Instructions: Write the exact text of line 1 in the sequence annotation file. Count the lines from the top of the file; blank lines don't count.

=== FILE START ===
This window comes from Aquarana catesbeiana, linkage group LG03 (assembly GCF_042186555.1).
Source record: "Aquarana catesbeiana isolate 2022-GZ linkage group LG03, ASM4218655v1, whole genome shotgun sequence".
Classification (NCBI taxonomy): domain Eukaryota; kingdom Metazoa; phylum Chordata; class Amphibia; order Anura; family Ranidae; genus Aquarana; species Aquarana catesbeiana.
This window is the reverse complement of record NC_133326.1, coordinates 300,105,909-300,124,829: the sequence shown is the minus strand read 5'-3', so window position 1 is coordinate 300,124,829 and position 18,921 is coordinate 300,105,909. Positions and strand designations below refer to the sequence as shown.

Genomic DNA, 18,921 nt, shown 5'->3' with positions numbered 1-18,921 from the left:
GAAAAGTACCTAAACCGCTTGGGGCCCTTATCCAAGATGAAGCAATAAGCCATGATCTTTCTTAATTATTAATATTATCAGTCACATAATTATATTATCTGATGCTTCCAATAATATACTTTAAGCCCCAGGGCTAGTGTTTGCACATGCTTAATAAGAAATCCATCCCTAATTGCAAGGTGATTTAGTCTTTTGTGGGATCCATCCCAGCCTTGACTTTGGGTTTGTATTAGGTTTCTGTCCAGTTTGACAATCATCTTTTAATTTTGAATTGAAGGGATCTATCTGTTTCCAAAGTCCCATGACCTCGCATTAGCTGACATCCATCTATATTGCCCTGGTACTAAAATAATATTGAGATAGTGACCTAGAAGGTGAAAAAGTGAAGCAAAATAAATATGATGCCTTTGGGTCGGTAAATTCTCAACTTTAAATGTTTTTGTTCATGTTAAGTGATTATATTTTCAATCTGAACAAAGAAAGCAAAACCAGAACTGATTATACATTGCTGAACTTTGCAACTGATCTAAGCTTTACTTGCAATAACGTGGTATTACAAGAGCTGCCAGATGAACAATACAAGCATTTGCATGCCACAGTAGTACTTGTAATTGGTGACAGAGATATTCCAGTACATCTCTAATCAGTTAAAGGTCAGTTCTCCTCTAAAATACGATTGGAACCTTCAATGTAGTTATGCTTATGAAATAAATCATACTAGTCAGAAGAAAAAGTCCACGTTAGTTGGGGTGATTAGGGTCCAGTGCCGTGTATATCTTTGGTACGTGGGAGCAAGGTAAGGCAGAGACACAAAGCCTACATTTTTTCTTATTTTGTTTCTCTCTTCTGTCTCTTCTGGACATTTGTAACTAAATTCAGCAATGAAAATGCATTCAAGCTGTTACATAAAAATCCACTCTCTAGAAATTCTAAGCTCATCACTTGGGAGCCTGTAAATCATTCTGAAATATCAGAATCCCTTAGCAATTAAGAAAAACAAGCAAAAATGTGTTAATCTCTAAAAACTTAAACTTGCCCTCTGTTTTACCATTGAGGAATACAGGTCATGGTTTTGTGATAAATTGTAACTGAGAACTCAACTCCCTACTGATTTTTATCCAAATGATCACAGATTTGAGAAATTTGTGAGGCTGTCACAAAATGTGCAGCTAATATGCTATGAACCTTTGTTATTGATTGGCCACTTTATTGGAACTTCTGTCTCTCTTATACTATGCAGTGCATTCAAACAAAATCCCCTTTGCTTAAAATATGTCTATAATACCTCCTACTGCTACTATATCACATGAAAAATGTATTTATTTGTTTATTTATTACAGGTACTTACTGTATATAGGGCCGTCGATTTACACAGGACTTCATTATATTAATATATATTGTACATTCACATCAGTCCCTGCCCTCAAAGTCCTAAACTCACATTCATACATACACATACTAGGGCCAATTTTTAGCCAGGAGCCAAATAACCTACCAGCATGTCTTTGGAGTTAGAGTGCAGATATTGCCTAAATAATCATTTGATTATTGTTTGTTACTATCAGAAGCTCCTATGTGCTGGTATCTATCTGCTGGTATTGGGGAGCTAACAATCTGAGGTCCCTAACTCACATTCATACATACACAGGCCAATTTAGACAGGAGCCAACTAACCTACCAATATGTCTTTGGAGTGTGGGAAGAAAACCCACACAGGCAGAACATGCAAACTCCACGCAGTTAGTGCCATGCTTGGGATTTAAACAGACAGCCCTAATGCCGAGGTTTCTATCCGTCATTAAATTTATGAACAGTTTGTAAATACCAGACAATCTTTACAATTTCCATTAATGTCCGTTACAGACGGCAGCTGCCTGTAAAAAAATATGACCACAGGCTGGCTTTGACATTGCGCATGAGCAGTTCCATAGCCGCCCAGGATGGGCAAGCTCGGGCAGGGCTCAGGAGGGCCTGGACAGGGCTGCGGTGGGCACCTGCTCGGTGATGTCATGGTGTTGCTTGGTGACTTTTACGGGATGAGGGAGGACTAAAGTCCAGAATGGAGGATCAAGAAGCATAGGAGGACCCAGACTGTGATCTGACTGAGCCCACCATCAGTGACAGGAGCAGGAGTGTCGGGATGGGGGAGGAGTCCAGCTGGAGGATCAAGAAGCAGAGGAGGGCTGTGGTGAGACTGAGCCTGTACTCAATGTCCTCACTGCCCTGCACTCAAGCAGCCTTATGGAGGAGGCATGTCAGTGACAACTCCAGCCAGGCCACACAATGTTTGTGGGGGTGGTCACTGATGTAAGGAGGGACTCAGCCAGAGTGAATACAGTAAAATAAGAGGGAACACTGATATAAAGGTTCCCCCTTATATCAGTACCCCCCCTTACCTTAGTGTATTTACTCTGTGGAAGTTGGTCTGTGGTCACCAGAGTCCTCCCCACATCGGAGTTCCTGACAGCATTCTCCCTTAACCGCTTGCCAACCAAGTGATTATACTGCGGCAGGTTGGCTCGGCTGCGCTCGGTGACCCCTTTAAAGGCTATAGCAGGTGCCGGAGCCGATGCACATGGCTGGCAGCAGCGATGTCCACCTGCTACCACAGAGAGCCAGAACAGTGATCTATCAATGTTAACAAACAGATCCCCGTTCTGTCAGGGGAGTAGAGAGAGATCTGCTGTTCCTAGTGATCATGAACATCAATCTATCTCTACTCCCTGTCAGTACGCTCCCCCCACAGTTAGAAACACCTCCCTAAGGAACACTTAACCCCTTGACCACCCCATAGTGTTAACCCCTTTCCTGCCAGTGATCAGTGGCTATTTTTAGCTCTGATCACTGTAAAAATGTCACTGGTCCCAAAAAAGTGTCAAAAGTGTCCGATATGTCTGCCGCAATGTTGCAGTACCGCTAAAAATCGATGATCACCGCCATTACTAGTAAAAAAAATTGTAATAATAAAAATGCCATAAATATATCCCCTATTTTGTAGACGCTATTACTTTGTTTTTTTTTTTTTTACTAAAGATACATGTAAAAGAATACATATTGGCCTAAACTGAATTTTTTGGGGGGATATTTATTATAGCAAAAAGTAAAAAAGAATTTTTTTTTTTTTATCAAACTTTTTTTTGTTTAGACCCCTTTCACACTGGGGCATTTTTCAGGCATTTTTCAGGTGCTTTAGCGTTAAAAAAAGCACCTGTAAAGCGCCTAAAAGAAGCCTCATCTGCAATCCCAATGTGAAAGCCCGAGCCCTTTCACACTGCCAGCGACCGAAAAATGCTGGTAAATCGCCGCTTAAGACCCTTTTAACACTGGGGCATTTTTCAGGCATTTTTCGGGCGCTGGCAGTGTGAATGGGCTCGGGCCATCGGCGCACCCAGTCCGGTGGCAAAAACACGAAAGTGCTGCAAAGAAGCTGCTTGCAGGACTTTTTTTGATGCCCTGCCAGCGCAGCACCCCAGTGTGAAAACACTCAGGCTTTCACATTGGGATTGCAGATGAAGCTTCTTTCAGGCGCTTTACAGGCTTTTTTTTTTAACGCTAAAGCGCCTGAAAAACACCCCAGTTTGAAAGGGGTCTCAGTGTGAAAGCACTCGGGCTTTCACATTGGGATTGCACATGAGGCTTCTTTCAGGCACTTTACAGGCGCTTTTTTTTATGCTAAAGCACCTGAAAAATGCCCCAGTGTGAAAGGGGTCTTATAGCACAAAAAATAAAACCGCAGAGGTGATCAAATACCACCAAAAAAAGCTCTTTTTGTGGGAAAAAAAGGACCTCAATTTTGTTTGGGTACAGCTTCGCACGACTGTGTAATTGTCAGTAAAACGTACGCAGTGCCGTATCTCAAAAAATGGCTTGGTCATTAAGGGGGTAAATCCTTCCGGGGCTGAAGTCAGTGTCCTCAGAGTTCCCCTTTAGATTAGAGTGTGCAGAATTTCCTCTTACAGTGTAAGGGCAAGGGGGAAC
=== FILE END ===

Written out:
This window comes from Aquarana catesbeiana, linkage group LG03 (assembly GCF_042186555.1).